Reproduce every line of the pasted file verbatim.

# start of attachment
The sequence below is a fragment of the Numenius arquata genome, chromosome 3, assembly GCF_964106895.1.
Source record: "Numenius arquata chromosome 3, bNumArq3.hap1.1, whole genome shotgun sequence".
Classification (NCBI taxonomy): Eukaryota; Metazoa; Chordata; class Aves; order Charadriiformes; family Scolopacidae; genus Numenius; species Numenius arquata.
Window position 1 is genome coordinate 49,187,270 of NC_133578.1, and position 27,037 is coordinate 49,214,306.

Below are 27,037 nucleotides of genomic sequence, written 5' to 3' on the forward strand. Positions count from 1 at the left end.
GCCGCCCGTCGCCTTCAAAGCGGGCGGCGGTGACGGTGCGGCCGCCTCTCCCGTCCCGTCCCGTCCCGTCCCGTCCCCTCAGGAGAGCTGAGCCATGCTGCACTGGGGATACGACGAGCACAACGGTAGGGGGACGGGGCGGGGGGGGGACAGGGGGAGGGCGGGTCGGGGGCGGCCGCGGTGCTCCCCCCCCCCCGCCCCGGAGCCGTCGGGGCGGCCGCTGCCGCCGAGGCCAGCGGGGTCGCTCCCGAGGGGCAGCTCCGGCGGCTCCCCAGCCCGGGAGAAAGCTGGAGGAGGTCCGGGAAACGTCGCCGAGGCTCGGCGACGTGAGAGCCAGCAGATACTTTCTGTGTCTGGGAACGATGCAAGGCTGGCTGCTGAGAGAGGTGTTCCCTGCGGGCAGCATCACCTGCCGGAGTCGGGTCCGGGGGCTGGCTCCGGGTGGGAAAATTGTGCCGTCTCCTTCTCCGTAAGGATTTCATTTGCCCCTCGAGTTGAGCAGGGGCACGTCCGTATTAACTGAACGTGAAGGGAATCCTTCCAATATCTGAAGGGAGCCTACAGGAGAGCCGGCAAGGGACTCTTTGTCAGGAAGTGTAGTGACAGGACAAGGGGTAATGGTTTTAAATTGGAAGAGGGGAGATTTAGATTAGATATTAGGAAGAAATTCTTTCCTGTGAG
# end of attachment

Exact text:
The sequence below is a fragment of the Numenius arquata genome, chromosome 3, assembly GCF_964106895.1.
Source record: "Numenius arquata chromosome 3, bNumArq3.hap1.1, whole genome shotgun sequence".
Classification (NCBI taxonomy): Eukaryota; Metazoa; Chordata; class Aves; order Charadriiformes; family Scolopacidae; genus Numenius; species Numenius arquata.
Window position 1 is genome coordinate 49,187,270 of NC_133578.1, and position 27,037 is coordinate 49,214,306.

Below are 27,037 nucleotides of genomic sequence, written 5' to 3' on the forward strand. Positions count from 1 at the left end.
GCCGCCCGTCGCCTTCAAAGCGGGCGGCGGTGACGGTGCGGCCGCCTCTCCCGTCCCGTCCCGTCCCGTCCCGTCCCCTCAGGAGAGCTGAGCCATGCTGCACTGGGGATACGACGAGCACAACGGTAGGGGGACGGGGCGGGGGGGGGACAGGGGGAGGGCGGGTCGGGGGCGGCCGCGGTGCTCCCCCCCCCCCGCCCCGGAGCCGTCGGGGCGGCCGCTGCCGCCGAGGCCAGCGGGGTCGCTCCCGAGGGGCAGCTCCGGCGGCTCCCCAGCCCGGGAGAAAGCTGGAGGAGGTCCGGGAAACGTCGCCGAGGCTCGGCGACGTGAGAGCCAGCAGATACTTTCTGTGTCTGGGAACGATGCAAGGCTGGCTGCTGAGAGAGGTGTTCCCTGCGGGCAGCATCACCTGCCGGAGTCGGGTCCGGGGGCTGGCTCCGGGTGGGAAAATTGTGCCGTCTCCTTCTCCGTAAGGATTTCATTTGCCCCTCGAGTTGAGCAGGGGCACGTCCGTATTAACTGAACGTGAAGGGAATCCTTCCAATATCTGAAGGGAGCCTACAGGAGAGCCGGCAAGGGACTCTTTGTCAGGAAGTGTAGTGACAGGACAAGGGGTAATGGTTTTAAATTGGAAGAGGGGAGATTTAGATTAGATATTAGGAAGAAATTCTTTCCTGTGAG